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Rina Answer's curator insight, March 22, 2016 9:12 PM

In 5 years I will have finished my dual Bachelor of Accident Forensics/OH&S Degree. Although fingers crossed I will be working full-time in the police force. I hope to continue learning by doing part-time studies at whichever University I’ll be in the vicinity of. Continuous learning is very important for me as it signifies that you are open to change and growth, both of which are unavoidable in current society. As this Scoop presents, this is an important habit that individuals need to possess to be successful in life.

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10 Ways To Help Kids With Learning Differences That Could Benefit All Students @currey_ingram  @_CLCook  @lawrenceschool

10 Ways To Help Kids With Learning Differences That Could Benefit All Students @currey_ingram  @_CLCook  @lawrenceschool | Students with dyslexia & ADHD in independent and public schools | Scoop.it


Dr. Mitchell has more than 25 years of experience in education and holds a Ph.D. in Human Learning, Development and Instruction from the University of British Columbia and a master’s in Educational Administration.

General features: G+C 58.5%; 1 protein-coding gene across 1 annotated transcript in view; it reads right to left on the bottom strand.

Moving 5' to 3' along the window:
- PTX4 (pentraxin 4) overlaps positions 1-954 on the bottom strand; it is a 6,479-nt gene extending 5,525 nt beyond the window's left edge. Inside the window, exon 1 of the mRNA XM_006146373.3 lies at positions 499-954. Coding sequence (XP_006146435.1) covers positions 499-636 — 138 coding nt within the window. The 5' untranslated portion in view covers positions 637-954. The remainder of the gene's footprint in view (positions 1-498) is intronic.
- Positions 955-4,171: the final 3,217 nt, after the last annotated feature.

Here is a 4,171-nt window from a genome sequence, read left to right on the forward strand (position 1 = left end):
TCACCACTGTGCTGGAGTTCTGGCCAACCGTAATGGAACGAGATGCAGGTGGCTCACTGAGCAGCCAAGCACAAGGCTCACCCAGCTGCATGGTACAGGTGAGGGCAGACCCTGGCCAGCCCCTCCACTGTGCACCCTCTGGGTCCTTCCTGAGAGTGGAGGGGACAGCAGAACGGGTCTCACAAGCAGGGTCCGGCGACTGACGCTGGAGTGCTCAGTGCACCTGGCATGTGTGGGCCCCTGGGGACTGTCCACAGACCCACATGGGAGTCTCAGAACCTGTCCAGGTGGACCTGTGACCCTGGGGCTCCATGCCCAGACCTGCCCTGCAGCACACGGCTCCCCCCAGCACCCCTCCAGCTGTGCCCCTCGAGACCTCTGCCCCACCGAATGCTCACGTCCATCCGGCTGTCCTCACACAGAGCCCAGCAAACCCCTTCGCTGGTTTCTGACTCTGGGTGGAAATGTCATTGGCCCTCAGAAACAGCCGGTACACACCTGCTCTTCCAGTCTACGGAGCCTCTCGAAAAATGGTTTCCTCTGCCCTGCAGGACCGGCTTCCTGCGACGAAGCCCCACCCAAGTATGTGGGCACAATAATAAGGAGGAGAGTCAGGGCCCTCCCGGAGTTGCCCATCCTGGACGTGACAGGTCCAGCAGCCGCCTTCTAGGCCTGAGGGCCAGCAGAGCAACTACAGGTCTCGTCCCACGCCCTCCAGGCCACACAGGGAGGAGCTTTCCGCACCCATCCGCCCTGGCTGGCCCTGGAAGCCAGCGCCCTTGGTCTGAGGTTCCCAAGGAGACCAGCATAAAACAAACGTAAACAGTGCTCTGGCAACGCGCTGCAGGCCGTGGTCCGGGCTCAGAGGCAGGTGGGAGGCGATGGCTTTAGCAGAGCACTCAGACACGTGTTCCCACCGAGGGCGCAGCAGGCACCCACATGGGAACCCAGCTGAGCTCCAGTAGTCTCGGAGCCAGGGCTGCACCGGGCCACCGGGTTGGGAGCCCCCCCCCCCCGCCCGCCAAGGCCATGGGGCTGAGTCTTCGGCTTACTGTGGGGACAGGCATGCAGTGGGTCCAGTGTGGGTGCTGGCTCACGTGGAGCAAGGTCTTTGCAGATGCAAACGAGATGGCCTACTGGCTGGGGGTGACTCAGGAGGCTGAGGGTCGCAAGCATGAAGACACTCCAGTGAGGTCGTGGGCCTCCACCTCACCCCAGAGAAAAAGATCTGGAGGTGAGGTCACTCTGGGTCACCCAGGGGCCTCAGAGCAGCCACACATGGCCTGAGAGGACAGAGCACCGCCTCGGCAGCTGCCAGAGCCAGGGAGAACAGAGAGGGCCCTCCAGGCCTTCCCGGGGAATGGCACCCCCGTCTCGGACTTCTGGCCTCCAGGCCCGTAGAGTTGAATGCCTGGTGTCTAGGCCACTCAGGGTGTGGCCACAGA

Schools are typically designed to serve the average student, and those with learning differences — such as dyslexia or trouble with executive functioning skills — usually make up a smaller part of the population. Estimates find that 5 to 20 percent of Americans have learning differences. If struggling students don’t find the help they need in school, keeping up with the rest of the class can be an enormous challenge.

Lou Salza's insight:
Thank you Jeff! This is an important communication that can help schools get better at responding to all learners!--Thanks! Lou
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‘Language at the Speed of Sight’ Fights to Reopen Our Closed Book on Literacy